The Parental Factors that Impact Hispanics’ Post-Secondary Education Completion

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The purpose of this study is to explore the parental factors that impact Hispanics’ post-secondary education completion. This is an important social issue as prior literature has indicated that educated parents have a strong influence on their children’s abilities, knowledge, and values. For this study, 20 in-depth, semi-structured interviews of Hispanic adults aged 23 to 42 were conducted. Nine participants completed their college degrees, six participants enrolled in but did not complete college, and five participants did not enroll in college. Nineteen participants reported that their parents and family placed a high value on furthering their education beyond high school, irrespective of their own educational level. The absence of parental involvement, caused by family instability, was an unanticipated barrier to obtaining a college degree. One-fourth of participants (n = 5) expressed a desire to have accessed a high school guidance counselor with whom they could have discussed various college funding possibilities and scholarship information. This study’s findings can help public schools, colleges, and universities identify strategies to improve college retention and graduation rates of Hispanic students by using programs and seminars for entering students.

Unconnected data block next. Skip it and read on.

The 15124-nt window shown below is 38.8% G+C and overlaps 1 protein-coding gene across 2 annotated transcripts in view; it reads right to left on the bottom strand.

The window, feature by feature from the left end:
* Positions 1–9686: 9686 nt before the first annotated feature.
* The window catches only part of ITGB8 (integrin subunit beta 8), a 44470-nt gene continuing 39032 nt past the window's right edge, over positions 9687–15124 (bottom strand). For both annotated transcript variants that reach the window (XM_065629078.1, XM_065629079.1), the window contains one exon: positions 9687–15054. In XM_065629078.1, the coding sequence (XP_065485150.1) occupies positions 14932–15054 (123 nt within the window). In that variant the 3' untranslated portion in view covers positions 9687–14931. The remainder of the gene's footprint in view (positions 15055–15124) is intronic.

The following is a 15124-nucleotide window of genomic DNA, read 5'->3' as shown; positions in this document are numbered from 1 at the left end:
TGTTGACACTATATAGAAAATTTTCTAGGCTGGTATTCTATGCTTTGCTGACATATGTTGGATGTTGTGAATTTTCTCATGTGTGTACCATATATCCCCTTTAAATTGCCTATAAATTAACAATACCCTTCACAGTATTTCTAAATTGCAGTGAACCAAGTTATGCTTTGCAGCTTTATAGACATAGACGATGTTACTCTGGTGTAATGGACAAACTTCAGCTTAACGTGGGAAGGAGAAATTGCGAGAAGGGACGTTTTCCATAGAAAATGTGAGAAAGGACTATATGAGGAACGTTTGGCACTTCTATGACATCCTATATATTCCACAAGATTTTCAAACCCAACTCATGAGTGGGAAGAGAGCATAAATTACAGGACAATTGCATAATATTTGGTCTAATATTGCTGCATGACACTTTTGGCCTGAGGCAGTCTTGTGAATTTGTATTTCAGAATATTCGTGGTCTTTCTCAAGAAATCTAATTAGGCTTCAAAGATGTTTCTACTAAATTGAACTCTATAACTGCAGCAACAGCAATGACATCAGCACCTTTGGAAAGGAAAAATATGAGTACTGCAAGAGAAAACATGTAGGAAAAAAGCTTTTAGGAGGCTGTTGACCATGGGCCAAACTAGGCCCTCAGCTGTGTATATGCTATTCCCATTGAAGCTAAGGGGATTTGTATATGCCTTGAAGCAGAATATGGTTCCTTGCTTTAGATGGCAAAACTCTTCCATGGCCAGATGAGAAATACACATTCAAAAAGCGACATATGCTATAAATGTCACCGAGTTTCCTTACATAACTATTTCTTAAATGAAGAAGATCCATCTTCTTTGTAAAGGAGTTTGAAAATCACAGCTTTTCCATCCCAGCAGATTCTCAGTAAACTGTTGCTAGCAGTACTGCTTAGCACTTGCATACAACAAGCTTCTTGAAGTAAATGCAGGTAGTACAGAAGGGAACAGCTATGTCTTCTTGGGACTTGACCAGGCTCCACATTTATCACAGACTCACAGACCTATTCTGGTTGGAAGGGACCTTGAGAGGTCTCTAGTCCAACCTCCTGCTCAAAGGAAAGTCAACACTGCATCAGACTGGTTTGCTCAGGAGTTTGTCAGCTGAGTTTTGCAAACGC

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Journal of Latinos and Education